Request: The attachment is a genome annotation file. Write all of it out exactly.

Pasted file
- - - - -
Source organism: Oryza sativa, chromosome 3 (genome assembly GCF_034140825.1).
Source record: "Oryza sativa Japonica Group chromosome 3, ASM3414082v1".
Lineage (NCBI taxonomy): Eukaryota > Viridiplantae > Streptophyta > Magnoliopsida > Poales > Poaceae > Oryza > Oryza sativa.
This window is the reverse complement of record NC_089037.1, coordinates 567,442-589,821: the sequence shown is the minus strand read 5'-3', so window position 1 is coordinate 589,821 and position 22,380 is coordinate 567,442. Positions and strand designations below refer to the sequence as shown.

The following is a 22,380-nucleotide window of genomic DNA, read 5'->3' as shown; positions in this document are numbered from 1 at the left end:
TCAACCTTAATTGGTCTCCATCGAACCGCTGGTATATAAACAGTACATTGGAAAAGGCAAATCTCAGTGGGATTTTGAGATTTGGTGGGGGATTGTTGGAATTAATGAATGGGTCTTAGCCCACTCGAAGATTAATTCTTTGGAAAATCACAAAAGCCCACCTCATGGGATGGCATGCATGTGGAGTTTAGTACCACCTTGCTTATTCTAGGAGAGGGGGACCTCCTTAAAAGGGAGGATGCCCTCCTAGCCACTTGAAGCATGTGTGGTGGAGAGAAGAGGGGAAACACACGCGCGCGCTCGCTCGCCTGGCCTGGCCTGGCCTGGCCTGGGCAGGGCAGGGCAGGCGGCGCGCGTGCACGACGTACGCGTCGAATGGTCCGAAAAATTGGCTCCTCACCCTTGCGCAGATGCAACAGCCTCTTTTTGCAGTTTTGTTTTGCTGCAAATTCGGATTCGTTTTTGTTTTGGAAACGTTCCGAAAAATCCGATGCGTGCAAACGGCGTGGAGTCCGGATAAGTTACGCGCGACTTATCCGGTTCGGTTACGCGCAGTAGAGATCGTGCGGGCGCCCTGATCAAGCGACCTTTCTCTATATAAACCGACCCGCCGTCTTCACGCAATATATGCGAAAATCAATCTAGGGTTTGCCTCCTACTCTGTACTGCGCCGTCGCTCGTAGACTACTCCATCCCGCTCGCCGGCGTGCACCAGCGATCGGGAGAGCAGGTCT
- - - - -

Source organism: Oryza sativa, chromosome 3 (genome assembly GCF_034140825.1).
Source record: "Oryza sativa Japonica Group chromosome 3, ASM3414082v1".
Lineage (NCBI taxonomy): Eukaryota > Viridiplantae > Streptophyta > Magnoliopsida > Poales > Poaceae > Oryza > Oryza sativa.
This window is the reverse complement of record NC_089037.1, coordinates 567,442-589,821: the sequence shown is the minus strand read 5'-3', so window position 1 is coordinate 589,821 and position 22,380 is coordinate 567,442. Positions and strand designations below refer to the sequence as shown.

The following is a 22,380-nucleotide window of genomic DNA, read 5'->3' as shown; positions in this document are numbered from 1 at the left end:
TCAACCTTAATTGGTCTCCATCGAACCGCTGGTATATAAACAGTACATTGGAAAAGGCAAATCTCAGTGGGATTTTGAGATTTGGTGGGGGATTGTTGGAATTAATGAATGGGTCTTAGCCCACTCGAAGATTAATTCTTTGGAAAATCACAAAAGCCCACCTCATGGGATGGCATGCATGTGGAGTTTAGTACCACCTTGCTTATTCTAGGAGAGGGGGACCTCCTTAAAAGGGAGGATGCCCTCCTAGCCACTTGAAGCATGTGTGGTGGAGAGAAGAGGGGAAACACACGCGCGCGCTCGCTCGCCTGGCCTGGCCTGGCCTGGCCTGGGCAGGGCAGGGCAGGCGGCGCGCGTGCACGACGTACGCGTCGAATGGTCCGAAAAATTGGCTCCTCACCCTTGCGCAGATGCAACAGCCTCTTTTTGCAGTTTTGTTTTGCTGCAAATTCGGATTCGTTTTTGTTTTGGAAACGTTCCGAAAAATCCGATGCGTGCAAACGGCGTGGAGTCCGGATAAGTTACGCGCGACTTATCCGGTTCGGTTACGCGCAGTAGAGATCGTGCGGGCGCCCTGATCAAGCGACCTTTCTCTATATAAACCGACCCGCCGTCTTCACGCAATATATGCGAAAATCAATCTAGGGTTTGCCTCCTACTCTGTACTGCGCCGTCGCTCGTAGACTACTCCATCCCGCTCGCCGGCGTGCACCAGCGATCGGGAGAGCAGGTCT